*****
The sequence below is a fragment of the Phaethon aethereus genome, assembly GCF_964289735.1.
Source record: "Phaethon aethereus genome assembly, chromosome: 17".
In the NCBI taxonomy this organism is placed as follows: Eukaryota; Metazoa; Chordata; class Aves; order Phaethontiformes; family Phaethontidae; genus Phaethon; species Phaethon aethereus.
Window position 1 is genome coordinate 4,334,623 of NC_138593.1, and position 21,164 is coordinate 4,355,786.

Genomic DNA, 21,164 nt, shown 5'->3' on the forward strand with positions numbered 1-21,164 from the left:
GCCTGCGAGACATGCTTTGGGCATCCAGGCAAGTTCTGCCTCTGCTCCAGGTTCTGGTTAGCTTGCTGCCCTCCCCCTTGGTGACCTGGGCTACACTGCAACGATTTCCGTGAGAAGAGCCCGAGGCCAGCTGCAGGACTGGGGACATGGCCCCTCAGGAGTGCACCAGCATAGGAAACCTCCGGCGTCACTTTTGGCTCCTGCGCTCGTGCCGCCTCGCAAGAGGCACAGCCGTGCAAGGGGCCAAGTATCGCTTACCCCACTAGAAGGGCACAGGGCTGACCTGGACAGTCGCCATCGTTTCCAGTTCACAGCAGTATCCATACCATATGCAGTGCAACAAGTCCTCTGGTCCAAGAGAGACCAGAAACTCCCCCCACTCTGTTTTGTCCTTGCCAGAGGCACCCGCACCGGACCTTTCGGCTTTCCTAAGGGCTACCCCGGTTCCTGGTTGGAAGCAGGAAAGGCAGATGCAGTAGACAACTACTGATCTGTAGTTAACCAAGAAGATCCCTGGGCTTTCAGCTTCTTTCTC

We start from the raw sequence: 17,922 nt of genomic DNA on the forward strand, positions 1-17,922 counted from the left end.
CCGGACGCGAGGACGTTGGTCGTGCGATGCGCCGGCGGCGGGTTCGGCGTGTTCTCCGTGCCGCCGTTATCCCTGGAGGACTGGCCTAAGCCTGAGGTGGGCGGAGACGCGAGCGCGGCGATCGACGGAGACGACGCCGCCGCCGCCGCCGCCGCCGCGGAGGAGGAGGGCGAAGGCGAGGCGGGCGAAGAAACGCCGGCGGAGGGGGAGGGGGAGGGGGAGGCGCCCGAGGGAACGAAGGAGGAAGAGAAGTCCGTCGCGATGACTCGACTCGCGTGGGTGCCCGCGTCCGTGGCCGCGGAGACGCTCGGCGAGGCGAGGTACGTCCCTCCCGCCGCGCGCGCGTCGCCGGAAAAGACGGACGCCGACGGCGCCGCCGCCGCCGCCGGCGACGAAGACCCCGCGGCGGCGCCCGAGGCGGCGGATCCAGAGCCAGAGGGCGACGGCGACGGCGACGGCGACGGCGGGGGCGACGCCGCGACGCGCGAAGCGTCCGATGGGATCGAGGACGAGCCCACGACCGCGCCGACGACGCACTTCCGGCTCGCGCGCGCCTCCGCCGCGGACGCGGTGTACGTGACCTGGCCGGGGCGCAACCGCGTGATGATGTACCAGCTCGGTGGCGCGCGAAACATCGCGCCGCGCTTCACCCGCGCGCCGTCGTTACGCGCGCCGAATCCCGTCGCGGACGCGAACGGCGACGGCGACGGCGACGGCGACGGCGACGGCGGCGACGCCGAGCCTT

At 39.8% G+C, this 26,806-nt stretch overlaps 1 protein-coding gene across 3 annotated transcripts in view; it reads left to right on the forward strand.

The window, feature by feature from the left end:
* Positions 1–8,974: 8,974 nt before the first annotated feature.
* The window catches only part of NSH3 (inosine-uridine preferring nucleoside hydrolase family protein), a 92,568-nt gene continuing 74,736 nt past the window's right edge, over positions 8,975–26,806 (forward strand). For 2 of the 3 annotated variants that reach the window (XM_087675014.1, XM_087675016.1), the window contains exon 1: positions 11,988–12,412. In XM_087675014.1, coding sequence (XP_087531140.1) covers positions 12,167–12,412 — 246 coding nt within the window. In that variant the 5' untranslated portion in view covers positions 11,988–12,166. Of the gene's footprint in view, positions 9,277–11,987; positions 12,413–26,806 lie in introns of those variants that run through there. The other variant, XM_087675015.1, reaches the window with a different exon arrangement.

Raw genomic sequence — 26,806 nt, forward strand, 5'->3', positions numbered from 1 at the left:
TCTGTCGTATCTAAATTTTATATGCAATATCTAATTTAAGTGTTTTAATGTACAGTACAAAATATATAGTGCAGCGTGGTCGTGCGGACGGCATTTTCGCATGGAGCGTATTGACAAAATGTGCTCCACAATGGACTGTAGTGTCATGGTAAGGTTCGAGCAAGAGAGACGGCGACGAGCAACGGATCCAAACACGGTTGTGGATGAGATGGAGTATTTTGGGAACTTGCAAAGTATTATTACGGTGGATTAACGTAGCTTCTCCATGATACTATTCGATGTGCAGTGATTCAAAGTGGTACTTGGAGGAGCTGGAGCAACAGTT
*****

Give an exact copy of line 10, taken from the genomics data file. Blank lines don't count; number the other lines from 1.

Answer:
The window, feature by feature from the left end: